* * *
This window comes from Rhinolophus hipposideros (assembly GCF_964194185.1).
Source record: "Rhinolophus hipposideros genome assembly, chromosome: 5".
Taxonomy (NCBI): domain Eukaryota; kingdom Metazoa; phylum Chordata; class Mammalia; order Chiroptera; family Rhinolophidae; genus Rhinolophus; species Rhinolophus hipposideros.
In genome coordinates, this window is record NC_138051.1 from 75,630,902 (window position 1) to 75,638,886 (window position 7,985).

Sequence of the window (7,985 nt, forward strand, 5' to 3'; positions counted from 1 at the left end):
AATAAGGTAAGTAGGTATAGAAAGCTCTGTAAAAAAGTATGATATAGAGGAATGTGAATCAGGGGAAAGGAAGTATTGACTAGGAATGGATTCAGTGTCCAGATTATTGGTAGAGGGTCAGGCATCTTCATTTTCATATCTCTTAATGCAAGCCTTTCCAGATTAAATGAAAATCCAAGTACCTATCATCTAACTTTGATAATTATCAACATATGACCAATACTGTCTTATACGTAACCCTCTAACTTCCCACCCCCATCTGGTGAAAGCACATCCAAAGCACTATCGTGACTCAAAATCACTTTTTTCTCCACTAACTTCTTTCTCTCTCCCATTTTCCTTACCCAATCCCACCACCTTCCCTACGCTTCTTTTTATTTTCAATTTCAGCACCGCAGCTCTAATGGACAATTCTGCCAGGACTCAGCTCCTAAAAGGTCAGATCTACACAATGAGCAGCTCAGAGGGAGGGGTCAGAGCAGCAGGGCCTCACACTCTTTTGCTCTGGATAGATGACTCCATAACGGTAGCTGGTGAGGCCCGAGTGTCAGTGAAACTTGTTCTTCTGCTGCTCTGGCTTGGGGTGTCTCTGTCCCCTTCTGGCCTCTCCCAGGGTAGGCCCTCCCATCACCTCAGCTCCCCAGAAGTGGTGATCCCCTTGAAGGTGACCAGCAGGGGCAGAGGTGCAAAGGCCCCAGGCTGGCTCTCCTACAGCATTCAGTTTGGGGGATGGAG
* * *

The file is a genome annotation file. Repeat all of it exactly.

This window comes from Rhinolophus hipposideros (assembly GCF_964194185.1).
Source record: "Rhinolophus hipposideros genome assembly, chromosome: 5".
Taxonomy (NCBI): domain Eukaryota; kingdom Metazoa; phylum Chordata; class Mammalia; order Chiroptera; family Rhinolophidae; genus Rhinolophus; species Rhinolophus hipposideros.
In genome coordinates, this window is record NC_138051.1 from 75,630,902 (window position 1) to 75,638,886 (window position 7,985).

Sequence of the window (7,985 nt, forward strand, 5' to 3'; positions counted from 1 at the left end):
AATAAGGTAAGTAGGTATAGAAAGCTCTGTAAAAAAGTATGATATAGAGGAATGTGAATCAGGGGAAAGGAAGTATTGACTAGGAATGGATTCAGTGTCCAGATTATTGGTAGAGGGTCAGGCATCTTCATTTTCATATCTCTTAATGCAAGCCTTTCCAGATTAAATGAAAATCCAAGTACCTATCATCTAACTTTGATAATTATCAACATATGACCAATACTGTCTTATACGTAACCCTCTAACTTCCCACCCCCATCTGGTGAAAGCACATCCAAAGCACTATCGTGACTCAAAATCACTTTTTTCTCCACTAACTTCTTTCTCTCTCCCATTTTCCTTACCCAATCCCACCACCTTCCCTACGCTTCTTTTTATTTTCAATTTCAGCACCGCAGCTCTAATGGACAATTCTGCCAGGACTCAGCTCCTAAAAGGTCAGATCTACACAATGAGCAGCTCAGAGGGAGGGGTCAGAGCAGCAGGGCCTCACACTCTTTTGCTCTGGATAGATGACTCCATAACGGTAGCTGGTGAGGCCCGAGTGTCAGTGAAACTTGTTCTTCTGCTGCTCTGGCTTGGGGTGTCTCTGTCCCCTTCTGGCCTCTCCCAGGGTAGGCCCTCCCATCACCTCAGCTCCCCAGAAGTGGTGATCCCCTTGAAGGTGACCAGCAGGGGCAGAGGTGCAAAGGCCCCAGGCTGGCTCTCCTACAGCATTCAGTTTGGGGGATGGAG